The Pros and Cons of Pro Recording: DIY vs Studio

Should You Record Your Music DIY or in a Professional Studio?

Exciting new advances in technology are revolutionizing many creative fields and helping amateurs feel like experts. It’s tempting to consider yourself a master photographer just because you have Instagram installed on your iPhone; equally appealing is the idea of skipping out on hefty studio fees and self-producing your next album from your basement with Garage Band. But there remains a wide gulf in quality between an amateur recording and a professional studio production; the more complex your project is, and the more ambitious your vision, the more you should consider saving up and shelling out for the real deal.

Consider the Project

What you’re seeking to accomplish on your recording makes a big difference in terms of how you should approach it. Are you a freshly-formed band who needs to slap together a demo tape to send around to some open mic nights? Or are you ready to take the next step and put together an album you can feel proud of for years to come? One with the potential to attract and impress agents, labels, and gigs at bigger-ticket venues?

The ultimate goal of the project you have in mind will really change the math as far as whether or not it makes sense to invest in a higher quality finished product. If this is ultimately a money-making venture for you, it’ll be much more likely to pay off if your record is cleanly produced and has a polished sound. On the other hand, a labor of love for a stripped-down act likely doesn’t require cleaning out your bank account.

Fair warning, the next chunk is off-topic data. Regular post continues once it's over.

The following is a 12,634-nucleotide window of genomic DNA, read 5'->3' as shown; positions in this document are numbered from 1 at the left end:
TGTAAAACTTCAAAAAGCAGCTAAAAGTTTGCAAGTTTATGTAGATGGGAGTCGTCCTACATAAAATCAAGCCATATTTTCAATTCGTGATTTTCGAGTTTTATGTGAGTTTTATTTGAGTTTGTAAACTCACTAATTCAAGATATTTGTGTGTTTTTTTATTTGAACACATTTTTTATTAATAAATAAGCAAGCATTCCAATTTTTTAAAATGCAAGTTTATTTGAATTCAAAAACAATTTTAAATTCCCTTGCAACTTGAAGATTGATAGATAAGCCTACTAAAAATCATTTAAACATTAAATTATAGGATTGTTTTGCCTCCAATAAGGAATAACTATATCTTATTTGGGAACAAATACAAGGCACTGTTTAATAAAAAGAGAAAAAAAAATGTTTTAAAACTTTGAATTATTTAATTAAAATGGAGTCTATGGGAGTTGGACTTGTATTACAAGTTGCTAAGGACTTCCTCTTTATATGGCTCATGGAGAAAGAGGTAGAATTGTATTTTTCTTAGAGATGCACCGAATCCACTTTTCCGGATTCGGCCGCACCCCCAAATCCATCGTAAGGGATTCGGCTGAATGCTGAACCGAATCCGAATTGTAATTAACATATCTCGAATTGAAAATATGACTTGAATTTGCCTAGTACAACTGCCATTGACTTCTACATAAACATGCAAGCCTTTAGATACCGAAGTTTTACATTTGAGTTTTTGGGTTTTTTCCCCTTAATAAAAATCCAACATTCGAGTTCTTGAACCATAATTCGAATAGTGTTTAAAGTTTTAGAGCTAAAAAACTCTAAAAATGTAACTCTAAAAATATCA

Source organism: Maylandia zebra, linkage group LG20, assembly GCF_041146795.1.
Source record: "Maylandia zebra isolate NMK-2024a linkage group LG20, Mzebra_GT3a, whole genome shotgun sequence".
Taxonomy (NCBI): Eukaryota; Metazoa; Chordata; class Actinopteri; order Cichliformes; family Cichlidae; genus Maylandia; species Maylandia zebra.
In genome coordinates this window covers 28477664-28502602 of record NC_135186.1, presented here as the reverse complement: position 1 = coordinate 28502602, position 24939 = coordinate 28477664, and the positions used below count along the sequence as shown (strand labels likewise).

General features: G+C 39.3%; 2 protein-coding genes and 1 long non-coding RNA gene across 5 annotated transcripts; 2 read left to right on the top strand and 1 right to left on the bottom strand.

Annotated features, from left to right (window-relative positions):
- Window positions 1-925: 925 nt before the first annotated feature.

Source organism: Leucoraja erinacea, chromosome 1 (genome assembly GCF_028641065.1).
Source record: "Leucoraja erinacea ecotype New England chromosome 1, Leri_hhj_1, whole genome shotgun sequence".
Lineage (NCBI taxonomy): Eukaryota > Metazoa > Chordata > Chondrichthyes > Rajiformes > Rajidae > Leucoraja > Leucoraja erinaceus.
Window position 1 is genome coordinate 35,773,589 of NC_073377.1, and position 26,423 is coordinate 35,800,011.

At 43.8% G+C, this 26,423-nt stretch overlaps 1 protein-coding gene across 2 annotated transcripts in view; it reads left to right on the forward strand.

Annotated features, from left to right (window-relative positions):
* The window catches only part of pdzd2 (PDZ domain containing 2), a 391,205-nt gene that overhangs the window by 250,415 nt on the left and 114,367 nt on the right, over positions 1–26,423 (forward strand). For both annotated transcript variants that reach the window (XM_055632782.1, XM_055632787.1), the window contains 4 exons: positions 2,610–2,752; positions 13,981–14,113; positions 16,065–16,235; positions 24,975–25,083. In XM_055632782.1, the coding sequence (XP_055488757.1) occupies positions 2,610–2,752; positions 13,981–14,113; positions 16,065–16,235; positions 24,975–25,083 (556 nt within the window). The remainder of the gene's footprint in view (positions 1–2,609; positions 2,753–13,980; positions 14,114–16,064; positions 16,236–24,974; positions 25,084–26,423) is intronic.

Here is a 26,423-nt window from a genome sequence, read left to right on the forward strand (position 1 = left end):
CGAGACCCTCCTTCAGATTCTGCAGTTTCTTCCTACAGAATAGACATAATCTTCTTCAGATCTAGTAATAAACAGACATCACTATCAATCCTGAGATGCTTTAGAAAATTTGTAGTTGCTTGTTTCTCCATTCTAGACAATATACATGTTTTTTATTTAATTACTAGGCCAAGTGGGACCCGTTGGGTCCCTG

It’s Not Just Technology

When considering the “pros” of a pro studio recording, many people focus on the higher quality of technology that will be available to them. This is an important point to consider — excellent mics, a great interface, and top-of-the-line software will go a long way toward bringing out the best of your sound. But the benefits of recording in a professional studio go above and beyond the physical tools.

You’ll also benefit from the producer’s knowledge and years of experience. That particular style or sound element that could take you months to achieve? If you’ve got a good producer, he or she will know exactly how to make it happen. The best equipment in the world is still no match for talent and expertise.

In addition to experience, simply having some outside perspective can be truly invaluable. A minor decision can lead to hours of agonizing when it’s just you alone with your tracks. Endless hours spent mixing and mastering might make you question everything, or even feel tempted to scrap tracks with plenty of potential.

It’s Not Always Black and White

There are plenty of options if you don’t feel comfortable DIY-ing, but also don’t want to commit to the pricetag of a full professional job. Perhaps you could just record a handful of singles in the studio for a great-sounding EP. Or you could rent equipment and put together a temporary studio setup that’s better than anything you could afford to buy outright. Even just working together with fellow musicians for their advice could offer you that much-needed outsider perspective. Whatever you choose to do, you’ll need to think carefully about your project and the best way to pull it off with the budget you’re working with.

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